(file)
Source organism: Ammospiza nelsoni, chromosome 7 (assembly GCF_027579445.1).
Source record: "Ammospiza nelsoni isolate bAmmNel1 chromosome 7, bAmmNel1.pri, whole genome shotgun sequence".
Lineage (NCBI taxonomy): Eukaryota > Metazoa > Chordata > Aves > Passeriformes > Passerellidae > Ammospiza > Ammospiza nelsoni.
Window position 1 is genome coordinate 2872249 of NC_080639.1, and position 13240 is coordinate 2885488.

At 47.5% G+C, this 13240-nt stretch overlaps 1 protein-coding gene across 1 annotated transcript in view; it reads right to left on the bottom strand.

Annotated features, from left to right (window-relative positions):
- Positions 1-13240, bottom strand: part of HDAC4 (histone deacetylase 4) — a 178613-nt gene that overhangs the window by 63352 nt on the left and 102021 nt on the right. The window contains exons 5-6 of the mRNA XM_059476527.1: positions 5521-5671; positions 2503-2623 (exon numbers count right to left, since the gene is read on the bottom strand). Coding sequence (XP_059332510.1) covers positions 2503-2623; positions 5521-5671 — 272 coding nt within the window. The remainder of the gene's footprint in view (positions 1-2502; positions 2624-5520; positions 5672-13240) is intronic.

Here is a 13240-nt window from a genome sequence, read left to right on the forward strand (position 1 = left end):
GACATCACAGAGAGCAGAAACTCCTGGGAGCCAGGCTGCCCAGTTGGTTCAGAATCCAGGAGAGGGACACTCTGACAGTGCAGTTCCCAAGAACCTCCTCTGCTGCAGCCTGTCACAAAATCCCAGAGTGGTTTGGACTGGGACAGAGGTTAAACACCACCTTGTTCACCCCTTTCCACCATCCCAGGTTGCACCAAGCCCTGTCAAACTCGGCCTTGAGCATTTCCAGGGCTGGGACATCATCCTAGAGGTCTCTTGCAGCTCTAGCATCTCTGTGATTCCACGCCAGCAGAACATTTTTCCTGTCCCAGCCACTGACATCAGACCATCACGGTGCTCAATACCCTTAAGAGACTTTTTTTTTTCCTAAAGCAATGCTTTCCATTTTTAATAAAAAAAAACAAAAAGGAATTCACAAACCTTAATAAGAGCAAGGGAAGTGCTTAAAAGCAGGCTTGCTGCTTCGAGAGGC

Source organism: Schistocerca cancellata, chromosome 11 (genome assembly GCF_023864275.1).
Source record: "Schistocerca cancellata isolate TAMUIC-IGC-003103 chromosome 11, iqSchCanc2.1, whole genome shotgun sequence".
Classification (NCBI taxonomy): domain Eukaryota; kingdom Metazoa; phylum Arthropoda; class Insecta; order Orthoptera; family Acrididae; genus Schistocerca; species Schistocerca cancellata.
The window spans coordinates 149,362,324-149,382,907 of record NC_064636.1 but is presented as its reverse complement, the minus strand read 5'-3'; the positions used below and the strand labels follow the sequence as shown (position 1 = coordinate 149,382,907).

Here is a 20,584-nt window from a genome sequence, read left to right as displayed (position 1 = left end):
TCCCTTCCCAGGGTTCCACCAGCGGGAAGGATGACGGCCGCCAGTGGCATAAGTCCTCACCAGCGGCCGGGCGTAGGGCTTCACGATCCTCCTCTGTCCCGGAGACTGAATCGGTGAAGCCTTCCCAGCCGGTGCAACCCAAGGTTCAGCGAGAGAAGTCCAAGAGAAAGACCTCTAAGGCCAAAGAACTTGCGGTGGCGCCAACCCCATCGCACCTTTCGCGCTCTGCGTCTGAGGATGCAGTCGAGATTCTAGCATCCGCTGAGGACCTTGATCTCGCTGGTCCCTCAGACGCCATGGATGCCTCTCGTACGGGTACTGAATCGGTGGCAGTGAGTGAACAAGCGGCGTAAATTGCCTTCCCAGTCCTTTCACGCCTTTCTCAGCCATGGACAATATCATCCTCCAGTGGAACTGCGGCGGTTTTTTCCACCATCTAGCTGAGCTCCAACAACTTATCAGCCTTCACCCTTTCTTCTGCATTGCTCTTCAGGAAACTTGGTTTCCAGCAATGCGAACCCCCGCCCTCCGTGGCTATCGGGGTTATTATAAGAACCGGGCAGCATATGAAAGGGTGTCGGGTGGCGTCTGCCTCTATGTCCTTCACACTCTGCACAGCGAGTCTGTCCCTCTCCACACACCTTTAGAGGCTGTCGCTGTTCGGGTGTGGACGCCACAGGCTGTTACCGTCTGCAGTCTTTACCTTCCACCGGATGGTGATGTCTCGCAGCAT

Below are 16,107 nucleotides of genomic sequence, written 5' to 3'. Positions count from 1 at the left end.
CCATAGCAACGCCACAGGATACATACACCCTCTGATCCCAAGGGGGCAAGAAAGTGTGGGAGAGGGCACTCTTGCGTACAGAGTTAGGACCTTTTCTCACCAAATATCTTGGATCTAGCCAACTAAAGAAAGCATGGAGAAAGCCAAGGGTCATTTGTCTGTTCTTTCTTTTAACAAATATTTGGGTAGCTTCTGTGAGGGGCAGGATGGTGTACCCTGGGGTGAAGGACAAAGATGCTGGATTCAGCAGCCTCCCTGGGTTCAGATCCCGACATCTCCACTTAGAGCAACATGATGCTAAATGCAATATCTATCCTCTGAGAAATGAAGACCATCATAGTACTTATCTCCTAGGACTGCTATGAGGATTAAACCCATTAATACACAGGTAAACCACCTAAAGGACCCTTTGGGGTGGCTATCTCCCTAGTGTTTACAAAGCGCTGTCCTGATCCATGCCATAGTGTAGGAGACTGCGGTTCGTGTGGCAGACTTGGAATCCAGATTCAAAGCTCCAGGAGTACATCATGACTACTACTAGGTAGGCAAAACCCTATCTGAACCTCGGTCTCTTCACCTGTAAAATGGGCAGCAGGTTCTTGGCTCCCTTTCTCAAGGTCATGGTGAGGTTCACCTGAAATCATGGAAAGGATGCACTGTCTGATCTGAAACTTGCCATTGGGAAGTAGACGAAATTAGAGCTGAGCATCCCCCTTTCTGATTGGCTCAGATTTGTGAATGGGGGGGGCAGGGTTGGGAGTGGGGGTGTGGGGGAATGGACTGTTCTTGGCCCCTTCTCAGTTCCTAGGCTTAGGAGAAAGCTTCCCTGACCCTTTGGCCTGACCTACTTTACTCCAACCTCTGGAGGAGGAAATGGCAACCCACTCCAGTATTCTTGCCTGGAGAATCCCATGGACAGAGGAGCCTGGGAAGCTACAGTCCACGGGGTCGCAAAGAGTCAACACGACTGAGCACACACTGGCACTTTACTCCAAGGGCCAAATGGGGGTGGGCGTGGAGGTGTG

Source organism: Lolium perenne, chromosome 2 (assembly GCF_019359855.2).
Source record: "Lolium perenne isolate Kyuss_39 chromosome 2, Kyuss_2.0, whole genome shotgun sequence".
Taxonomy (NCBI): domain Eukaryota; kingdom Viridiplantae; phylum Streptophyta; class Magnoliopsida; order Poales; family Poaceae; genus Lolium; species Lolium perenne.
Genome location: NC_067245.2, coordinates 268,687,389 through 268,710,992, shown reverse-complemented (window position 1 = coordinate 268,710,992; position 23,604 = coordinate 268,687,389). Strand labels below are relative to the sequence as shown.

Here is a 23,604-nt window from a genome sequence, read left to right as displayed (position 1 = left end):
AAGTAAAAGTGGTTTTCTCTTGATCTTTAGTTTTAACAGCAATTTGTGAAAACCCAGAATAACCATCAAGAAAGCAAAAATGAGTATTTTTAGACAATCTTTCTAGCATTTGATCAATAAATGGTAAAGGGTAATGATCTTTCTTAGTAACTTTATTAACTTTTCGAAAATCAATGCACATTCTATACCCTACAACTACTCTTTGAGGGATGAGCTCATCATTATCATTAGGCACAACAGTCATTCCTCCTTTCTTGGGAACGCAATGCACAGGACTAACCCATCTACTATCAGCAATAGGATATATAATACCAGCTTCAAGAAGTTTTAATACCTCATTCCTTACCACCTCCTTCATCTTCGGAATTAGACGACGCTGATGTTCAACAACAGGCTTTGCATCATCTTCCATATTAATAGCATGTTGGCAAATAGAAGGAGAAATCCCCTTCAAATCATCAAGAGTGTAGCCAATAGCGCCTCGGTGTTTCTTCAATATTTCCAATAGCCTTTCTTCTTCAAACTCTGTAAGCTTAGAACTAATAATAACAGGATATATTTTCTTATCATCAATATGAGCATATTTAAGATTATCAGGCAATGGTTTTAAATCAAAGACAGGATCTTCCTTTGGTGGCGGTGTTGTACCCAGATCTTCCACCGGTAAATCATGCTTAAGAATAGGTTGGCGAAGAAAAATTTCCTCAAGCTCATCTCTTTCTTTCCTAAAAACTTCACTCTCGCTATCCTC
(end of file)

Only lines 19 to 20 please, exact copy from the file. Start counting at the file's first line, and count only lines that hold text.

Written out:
Source record: "Lolium perenne isolate Kyuss_39 chromosome 2, Kyuss_2.0, whole genome shotgun sequence".
Taxonomy (NCBI): domain Eukaryota; kingdom Viridiplantae; phylum Streptophyta; class Magnoliopsida; order Poales; family Poaceae; genus Lolium; species Lolium perenne.